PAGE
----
February 9, 2015


NJ: Christie signs law greenlighting fast track sale of N.J. public water systems. . . The Water Infrastructure Protection Act removes the public vote requirement to sell water systems throughout the state under emergency conditions that many systems currently meet. . . . Opponents warn that it is an attempt to turn private profits off public infrastructure at the expense of taxpayers — who themselves will end up paying for the purchase prices with increased rates. NJ.com

NE: Study: No real gains in attempt to privatize child welfare. Nebraska’s attempt to privatize its child welfare system has brought “no measurable benefits,” according to a new study produced for state lawmakers. The study compared results achieved by state child welfare workers and by the Nebraska Families Collaborative, the private agency that manages child welfare cases in the Omaha area. The study found no cost savings and no significant difference in outcomes for children and families. “It was, perhaps, a worthy experiment, but it has failed,” the authors, Helaine Hornby and Dennis Zeller, wrote in their report. Grand Island Independent

TX: Audit reviewing state contract to run North Texas psychiatric facility. As state health officials continue to take fire over the agency’s technology contracts, they’re facing another investigation into a proposed deal with a private company to run a North Texas psychiatric facility. The State Auditor’s Office is conducting a review into whether the Health and Human Services Commission followed state procurement laws when it awarded Correct Care Solutions a tentative contract to run Terrell State Hospital. The cost and the scope of the proposed deal aren’t publicly known. Austin American-Statesman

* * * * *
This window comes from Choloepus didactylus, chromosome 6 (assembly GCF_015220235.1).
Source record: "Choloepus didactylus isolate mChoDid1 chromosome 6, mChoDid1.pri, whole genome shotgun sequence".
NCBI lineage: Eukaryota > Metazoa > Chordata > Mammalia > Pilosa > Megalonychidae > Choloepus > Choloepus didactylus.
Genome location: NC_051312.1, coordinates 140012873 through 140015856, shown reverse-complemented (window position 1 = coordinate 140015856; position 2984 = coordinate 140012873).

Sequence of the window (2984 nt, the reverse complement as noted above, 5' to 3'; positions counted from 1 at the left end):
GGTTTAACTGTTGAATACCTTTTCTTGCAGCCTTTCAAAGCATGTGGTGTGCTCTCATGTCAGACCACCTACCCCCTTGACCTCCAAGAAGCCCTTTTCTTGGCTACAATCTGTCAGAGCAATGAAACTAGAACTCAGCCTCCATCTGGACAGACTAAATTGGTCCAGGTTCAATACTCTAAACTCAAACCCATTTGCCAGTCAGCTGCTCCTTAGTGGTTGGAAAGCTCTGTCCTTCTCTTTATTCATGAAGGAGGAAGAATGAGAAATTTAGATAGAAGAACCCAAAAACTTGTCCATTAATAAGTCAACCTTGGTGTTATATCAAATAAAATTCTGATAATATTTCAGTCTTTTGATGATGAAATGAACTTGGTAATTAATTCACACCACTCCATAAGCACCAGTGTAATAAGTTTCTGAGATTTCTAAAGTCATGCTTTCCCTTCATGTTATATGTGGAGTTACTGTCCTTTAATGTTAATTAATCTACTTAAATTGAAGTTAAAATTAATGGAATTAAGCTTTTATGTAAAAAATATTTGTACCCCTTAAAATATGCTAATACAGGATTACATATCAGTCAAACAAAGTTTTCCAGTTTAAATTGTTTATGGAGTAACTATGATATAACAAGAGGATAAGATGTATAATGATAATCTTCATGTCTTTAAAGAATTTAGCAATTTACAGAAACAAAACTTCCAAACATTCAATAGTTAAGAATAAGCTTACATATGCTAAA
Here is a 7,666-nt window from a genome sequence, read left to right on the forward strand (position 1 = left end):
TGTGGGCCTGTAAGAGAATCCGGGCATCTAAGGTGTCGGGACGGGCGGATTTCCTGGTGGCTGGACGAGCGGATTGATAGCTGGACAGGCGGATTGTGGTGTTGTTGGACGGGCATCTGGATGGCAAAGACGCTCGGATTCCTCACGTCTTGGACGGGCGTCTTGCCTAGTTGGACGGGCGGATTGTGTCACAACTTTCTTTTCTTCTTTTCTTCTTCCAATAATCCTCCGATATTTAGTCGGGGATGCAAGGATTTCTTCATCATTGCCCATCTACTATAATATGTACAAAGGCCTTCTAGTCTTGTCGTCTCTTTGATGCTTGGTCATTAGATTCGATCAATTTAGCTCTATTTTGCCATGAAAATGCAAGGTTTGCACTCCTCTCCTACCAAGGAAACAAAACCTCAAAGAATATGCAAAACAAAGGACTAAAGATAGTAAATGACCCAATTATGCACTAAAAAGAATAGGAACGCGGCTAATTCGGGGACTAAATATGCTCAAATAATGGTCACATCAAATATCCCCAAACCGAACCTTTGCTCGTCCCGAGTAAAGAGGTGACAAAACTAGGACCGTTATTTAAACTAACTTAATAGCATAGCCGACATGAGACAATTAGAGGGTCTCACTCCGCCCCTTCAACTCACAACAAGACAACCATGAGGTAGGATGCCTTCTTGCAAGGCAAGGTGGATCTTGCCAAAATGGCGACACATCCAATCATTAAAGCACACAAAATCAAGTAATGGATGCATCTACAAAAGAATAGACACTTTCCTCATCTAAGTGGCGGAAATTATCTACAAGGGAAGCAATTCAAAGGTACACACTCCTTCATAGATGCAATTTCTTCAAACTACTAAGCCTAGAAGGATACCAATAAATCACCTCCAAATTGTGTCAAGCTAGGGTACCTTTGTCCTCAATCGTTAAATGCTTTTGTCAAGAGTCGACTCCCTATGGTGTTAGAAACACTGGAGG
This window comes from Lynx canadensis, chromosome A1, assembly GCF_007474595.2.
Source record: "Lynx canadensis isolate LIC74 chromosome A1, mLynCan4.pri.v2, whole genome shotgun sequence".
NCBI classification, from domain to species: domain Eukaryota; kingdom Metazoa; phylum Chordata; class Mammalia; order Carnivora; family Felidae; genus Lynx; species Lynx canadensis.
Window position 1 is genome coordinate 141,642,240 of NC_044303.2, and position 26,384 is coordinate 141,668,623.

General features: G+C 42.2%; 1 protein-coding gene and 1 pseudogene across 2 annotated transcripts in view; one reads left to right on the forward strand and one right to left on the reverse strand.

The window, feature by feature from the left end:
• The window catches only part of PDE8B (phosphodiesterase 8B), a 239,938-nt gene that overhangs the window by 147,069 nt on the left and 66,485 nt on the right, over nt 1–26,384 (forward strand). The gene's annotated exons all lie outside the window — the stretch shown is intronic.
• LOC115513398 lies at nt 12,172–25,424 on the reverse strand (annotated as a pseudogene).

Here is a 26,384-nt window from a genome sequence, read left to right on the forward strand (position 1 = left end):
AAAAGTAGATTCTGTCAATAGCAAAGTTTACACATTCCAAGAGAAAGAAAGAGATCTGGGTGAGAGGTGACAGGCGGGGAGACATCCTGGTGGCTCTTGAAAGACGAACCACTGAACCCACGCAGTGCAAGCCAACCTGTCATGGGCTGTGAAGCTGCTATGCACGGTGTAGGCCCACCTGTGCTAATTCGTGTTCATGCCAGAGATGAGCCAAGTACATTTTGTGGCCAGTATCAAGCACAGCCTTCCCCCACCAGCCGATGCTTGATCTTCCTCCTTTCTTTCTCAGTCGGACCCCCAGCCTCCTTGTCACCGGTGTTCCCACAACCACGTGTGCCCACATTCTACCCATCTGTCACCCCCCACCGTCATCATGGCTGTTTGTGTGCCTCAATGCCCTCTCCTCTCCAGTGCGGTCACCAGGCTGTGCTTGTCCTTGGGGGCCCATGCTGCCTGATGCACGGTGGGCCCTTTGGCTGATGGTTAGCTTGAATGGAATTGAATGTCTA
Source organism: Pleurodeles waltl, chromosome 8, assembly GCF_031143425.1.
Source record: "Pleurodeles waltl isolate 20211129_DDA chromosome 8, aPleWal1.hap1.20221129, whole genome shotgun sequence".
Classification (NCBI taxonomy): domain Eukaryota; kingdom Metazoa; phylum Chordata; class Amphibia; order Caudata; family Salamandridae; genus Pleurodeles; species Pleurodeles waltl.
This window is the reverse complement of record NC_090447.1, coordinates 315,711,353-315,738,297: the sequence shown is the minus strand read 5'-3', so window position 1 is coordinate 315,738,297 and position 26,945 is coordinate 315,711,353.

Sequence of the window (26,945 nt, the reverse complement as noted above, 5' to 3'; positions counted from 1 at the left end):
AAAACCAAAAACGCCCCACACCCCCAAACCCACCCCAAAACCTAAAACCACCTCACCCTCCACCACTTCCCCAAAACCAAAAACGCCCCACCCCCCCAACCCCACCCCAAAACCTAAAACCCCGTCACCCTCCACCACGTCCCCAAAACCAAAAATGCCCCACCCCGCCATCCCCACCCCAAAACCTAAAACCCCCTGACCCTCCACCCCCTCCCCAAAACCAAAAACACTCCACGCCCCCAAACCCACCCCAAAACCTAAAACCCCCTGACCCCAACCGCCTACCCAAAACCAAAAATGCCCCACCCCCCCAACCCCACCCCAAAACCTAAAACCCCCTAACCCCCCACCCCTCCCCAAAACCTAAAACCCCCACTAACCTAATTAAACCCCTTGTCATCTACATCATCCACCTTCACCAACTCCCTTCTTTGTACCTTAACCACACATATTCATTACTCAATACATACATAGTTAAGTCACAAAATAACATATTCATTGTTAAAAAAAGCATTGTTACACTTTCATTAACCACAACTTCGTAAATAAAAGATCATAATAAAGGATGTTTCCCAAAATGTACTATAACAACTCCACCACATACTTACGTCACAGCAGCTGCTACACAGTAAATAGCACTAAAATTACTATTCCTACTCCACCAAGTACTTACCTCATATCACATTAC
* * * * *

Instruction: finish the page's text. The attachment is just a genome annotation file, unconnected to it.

SC: Editorial: Columbia, SC, officials must keep public informed on water, sewer proposals. . . We aren’t opposed to Columbia exploring public-private or public-public partnerships — or even privatization that involves leasing or selling the system. Privatization isn’t inherently bad; it works well in some instances, although it’s not always the best way to deliver government services. In this instance, the question is what’s the best way to deliver more efficient water and sewer service at a reasonable rate and in a manner consistent with governmental principles. The State

NC: North Carolina School Privatization Could Impact Students With Disabilities. Advocates for children with disabilities are concerned about the impact North Carolina’s expanded charter school and private school voucher program may have on them. . . . Jane Wettach, director of the Children’s Law Clinic at Duke University, says the shifting of funds and focus to charter schools could specifically impact students who need additional support services. “Because charter schools tend to be independent, they don’t have the depth a public school district would have to deal with lots of different kinds of disabilities,” she says. Public News Service

Letter to Editor: Public Must Be Wary of Public-Private Partnerships. . . I believe the biggest attraction of public-private partnerships for elected officials is that those contracts allow surrogates to reach into the wallets of travelers at rates much higher than fuel taxes—with the additional bonus of the ability to increase taxes (toll rates) each year. There are no free roads. Wall Street Journal

The Spread of Privatization. . . The 1980s ushered in an era of privatization, where the state gave up on controlling many of the state owned assets it once championed as national symbols of success. As the government moved away from its role as producer to become a passive umpire in the domestic economy, decentralization and market provision of goods and services were deemed superior to state involvement in both providing efficiency and effectiveness. . . Many countries in the developing world started to question the success of privatization and the merits of pulling the government out of ownership in the economy. It is difficult to fault privatization for the mixed reviews it has received in corners of the global South, since it has ostensibly accomplished many of the merits it promised. But, increased societal demands and an aware public, raised questions and doubts about what was achieved and if privatization went too far. Centre for International Governance Innovation